Upon Qatar’s selection as the host for the 2022 FIFA World Cup, the Western media spotlight turned to the country’s human rights record. Concerns were raised about the treatment of migrant workers under the Kafala system, the legal repercussions for victims of sexual assault, and the rights of LGBTQ individuals. Critics in Western political and media circles questioned the appropriateness of Qatar hosting the World Cup, citing these human rights issues. Conversely, voices from Arab and Muslim communities accused these criticisms of being tinged with Islamophobia and anti-Arab sentiment, especially after the publication of a French cartoon that depicted the Qatari soccer team as terrorists. In the months leading up to the event, it was reported that some Arab journalists, including notable figures like Khaled A. Beydoun, were approached by international news networks with requests to write disparaging articles about Qatar—requests they viewed as attempts to lend credence to prejudiced narratives.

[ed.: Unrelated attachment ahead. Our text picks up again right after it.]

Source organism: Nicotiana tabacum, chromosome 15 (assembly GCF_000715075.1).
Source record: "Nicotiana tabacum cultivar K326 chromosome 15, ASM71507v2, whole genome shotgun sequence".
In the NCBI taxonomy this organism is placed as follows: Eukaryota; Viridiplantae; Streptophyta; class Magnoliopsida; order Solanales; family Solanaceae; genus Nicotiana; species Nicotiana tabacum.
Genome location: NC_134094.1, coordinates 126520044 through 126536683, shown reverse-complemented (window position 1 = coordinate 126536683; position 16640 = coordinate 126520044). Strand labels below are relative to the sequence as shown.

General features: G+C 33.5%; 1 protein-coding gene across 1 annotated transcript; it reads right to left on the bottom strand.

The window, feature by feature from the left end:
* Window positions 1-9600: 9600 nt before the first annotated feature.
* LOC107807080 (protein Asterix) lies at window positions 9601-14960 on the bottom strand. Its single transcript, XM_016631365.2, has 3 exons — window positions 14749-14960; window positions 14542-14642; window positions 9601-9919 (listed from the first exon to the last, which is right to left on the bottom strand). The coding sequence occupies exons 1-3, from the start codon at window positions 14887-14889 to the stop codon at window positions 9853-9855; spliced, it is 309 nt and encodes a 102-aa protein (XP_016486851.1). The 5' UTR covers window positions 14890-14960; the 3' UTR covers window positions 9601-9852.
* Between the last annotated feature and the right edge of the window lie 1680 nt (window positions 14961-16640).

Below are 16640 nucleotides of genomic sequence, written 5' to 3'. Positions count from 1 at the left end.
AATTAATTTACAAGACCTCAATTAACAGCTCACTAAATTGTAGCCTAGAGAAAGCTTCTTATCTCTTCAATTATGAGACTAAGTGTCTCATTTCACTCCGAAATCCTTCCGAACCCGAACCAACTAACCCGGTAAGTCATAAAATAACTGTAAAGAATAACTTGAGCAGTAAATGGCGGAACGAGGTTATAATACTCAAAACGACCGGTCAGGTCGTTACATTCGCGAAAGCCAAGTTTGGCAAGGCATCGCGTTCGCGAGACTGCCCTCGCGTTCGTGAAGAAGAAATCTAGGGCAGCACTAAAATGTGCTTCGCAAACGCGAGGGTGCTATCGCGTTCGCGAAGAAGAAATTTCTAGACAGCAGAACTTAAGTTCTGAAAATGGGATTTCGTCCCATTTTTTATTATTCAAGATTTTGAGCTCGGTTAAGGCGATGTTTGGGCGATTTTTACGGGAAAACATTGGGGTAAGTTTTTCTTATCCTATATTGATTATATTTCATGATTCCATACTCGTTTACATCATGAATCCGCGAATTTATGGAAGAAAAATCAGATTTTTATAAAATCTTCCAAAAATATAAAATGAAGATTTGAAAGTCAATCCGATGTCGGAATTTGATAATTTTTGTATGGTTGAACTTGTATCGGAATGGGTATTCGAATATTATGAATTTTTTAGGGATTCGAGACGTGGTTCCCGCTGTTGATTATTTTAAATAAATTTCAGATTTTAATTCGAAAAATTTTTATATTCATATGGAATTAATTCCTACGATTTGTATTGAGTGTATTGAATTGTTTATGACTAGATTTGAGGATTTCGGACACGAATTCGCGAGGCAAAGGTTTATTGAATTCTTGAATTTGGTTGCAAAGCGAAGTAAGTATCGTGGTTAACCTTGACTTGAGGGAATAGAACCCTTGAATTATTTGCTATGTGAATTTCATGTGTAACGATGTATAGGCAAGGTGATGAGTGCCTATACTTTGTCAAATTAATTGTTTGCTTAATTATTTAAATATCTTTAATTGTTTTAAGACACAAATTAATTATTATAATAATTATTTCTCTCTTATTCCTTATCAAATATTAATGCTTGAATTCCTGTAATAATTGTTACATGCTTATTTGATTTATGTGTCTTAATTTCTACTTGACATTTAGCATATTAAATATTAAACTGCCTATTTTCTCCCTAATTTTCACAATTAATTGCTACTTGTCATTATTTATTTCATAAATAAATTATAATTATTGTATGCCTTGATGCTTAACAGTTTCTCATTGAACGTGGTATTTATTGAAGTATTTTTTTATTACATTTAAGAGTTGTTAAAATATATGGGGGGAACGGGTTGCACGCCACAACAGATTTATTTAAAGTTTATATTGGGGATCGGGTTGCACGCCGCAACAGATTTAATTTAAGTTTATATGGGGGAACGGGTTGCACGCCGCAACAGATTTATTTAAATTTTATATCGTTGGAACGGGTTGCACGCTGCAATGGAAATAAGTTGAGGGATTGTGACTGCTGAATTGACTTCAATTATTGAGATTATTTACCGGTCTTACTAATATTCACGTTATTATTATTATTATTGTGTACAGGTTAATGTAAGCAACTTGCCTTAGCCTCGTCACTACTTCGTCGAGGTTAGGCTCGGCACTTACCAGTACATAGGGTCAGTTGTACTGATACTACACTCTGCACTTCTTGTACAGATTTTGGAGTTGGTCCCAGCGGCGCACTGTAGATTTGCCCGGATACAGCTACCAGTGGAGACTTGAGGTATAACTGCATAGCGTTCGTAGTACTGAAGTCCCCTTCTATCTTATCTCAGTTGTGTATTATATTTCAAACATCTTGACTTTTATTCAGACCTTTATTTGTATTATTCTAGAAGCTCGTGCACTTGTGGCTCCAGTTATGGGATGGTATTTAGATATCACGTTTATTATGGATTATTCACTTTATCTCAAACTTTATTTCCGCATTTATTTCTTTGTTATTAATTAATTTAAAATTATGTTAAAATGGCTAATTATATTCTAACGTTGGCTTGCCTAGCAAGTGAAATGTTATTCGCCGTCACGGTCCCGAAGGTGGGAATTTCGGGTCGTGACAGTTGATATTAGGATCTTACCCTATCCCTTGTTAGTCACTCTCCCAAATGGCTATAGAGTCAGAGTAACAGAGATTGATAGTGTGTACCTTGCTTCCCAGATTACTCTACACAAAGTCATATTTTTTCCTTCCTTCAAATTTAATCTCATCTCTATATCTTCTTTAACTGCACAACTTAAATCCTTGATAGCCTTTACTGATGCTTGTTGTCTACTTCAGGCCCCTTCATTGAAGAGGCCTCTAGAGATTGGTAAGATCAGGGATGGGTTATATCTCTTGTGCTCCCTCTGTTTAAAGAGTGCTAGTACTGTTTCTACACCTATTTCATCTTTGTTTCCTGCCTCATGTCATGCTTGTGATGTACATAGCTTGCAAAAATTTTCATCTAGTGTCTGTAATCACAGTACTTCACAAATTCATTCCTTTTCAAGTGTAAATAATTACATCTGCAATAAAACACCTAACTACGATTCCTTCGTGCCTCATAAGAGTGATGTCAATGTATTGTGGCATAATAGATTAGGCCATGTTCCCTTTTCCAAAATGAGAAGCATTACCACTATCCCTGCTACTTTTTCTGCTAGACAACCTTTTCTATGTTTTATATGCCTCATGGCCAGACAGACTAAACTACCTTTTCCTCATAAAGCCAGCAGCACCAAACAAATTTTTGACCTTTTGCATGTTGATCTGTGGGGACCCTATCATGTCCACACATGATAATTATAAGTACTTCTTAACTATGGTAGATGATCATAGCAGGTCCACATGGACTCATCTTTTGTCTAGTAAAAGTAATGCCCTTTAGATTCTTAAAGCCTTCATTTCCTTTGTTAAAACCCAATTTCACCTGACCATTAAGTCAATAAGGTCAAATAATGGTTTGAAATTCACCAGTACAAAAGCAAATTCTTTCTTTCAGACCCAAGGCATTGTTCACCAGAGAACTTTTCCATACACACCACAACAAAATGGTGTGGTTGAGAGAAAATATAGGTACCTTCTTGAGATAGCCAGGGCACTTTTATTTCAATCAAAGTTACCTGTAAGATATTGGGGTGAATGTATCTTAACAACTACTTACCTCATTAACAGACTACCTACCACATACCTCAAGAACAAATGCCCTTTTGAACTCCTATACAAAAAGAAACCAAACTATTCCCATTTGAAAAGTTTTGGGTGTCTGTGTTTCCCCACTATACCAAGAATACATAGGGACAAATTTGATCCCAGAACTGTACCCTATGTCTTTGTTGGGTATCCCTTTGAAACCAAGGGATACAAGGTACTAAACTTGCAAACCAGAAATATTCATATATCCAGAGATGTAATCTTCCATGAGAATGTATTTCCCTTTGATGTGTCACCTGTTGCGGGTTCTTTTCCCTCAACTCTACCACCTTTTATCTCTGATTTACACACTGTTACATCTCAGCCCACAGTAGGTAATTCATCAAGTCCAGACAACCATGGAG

Numerous female attendees of the 2022 FIFA World Cup in Qatar reported feeling safe walking alone at night, a sentiment echoed by women residing in the country, indicating that such a sense of security was not a mere byproduct of the World Cup festivities. Contrastingly, France has struggled with street harassment, with a spotlight on the issue following a 2018 incident in Paris where a woman was assaulted after resisting a man’s advances, leading to the criminalization of catcalling. The pervasive feeling of danger for women walking alone at night in various French cities underscores a broader social challenge. This juxtaposition suggests that Western nations like France may need to reflect on their internal issues before levying accusations of sportswashing against Arab Muslim nations such as Qatar and Saudi Arabia. Furthermore, it prompts a call for the media industry to apply an equal standard of scrutiny to all nations, regardless of geography or culture.